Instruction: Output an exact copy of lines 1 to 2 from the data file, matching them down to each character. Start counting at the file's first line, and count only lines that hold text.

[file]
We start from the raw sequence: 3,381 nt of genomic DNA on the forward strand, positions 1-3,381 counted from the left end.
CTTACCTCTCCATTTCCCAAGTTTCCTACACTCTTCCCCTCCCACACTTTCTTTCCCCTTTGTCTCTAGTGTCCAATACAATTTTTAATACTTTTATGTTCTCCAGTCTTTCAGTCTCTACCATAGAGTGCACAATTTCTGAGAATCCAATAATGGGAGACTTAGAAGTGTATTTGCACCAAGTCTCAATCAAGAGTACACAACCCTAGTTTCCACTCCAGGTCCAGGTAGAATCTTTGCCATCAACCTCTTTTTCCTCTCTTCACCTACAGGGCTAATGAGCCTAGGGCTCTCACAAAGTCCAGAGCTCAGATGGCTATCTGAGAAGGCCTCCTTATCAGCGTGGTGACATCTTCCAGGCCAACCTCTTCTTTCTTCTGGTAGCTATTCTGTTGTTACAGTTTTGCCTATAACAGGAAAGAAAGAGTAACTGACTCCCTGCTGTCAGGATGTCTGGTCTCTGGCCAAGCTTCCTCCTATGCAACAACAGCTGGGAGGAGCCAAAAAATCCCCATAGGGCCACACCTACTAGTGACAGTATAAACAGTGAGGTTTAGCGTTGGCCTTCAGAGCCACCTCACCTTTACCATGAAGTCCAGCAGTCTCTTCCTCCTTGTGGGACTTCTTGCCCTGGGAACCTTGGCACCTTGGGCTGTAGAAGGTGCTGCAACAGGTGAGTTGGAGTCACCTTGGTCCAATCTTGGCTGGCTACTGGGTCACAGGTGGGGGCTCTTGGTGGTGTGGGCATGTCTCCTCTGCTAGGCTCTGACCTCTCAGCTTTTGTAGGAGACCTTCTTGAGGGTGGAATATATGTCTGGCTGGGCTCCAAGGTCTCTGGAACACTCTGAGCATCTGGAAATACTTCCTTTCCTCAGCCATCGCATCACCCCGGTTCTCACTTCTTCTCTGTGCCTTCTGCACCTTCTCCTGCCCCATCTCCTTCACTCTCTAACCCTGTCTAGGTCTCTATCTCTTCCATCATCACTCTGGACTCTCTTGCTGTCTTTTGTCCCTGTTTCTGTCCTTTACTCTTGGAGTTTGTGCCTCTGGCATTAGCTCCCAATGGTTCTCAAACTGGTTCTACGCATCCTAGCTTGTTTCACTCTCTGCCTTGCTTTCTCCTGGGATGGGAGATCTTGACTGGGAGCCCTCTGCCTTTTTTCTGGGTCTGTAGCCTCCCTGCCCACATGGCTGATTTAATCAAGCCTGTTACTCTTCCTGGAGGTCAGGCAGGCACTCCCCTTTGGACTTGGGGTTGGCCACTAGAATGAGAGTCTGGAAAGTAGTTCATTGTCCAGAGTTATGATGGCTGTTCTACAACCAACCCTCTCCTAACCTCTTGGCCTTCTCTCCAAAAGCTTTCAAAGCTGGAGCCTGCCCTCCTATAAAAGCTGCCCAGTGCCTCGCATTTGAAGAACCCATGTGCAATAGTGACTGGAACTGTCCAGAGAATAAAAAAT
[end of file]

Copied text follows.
We start from the raw sequence: 3,381 nt of genomic DNA on the forward strand, positions 1-3,381 counted from the left end.
CTTACCTCTCCATTTCCCAAGTTTCCTACACTCTTCCCCTCCCACACTTTCTTTCCCCTTTGTCTCTAGTGTCCAATACAATTTTTAATACTTTTATGTTCTCCAGTCTTTCAGTCTCTACCATAGAGTGCACAATTTCTGAGAATCCAATAATGGGAGACTTAGAAGTGTATTTGCACCAAGTCTCAATCAAGAGTACACAACCCTAGTTTCCACTCCAGGTCCAGGTAGAATCTTTGCCATCAACCTCTTTTTCCTCTCTTCACCTACAGGGCTAATGAGCCTAGGGCTCTCACAAAGTCCAGAGCTCAGATGGCTATCTGAGAAGGCCTCCTTATCAGCGTGGTGACATCTTCCAGGCCAACCTCTTCTTTCTTCTGGTAGCTATTCTGTTGTTACAGTTTTGCCTATAACAGGAAAGAAAGAGTAACTGACTCCCTGCTGTCAGGATGTCTGGTCTCTGGCCAAGCTTCCTCCTATGCAACAACAGCTGGGAGGAGCCAAAAAATCCCCATAGGGCCACACCTACTAGTGACAGTATAAACAGTGAGGTTTAGCGTTGGCCTTCAGAGCCACCTCACCTTTACCATGAAGTCCAGCAGTCTCTTCCTCCTTGTGGGACTTCTTGCCCTGGGAACCTTGGCACCTTGGGCTGTAGAAGGTGCTGCAACAGGTGAGTTGGAGTCACCTTGGTCCAATCTTGGCTGGCTACTGGGTCACAGGTGGGGGCTCTTGGTGGTGTGGGCATGTCTCCTCTGCTAGGCTCTGACCTCTCAGCTTTTGTAGGAGACCTTCTTGAGGGTGGAATATATGTCTGGCTGGGCTCCAAGGTCTCTGGAACACTCTGAGCATCTGGAAATACTTCCTTTCCTCAGCCATCGCATCACCCCGGTTCTCACTTCTTCTCTGTGCCTTCTGCACCTTCTCCTGCCCCATCTCCTTCACTCTCTAACCCTGTCTAGGTCTCTATCTCTTCCATCATCACTCTGGACTCTCTTGCTGTCTTTTGTCCCTGTTTCTGTCCTTTACTCTTGGAGTTTGTGCCTCTGGCATTAGCTCCCAATGGTTCTCAAACTGGTTCTACGCATCCTAGCTTGTTTCACTCTCTGCCTTGCTTTCTCCTGGGATGGGAGATCTTGACTGGGAGCCCTCTGCCTTTTTTCTGGGTCTGTAGCCTCCCTGCCCACATGGCTGATTTAATCAAGCCTGTTACTCTTCCTGGAGGTCAGGCAGGCACTCCCCTTTGGACTTGGGGTTGGCCACTAGAATGAGAGTCTGGAAAGTAGTTCATTGTCCAGAGTTATGATGGCTGTTCTACAACCAACCCTCTCCTAACCTCTTGGCCTTCTCTCCAAAAGCTTTCAAAGCTGGAGCCTGCCCTCCTATAAAAGCTGCCCAGTGCCTCGCATTTGAAGAACCCATGTGCAATAGTGACTGGAACTGTCCAGAGAATAAAAAAT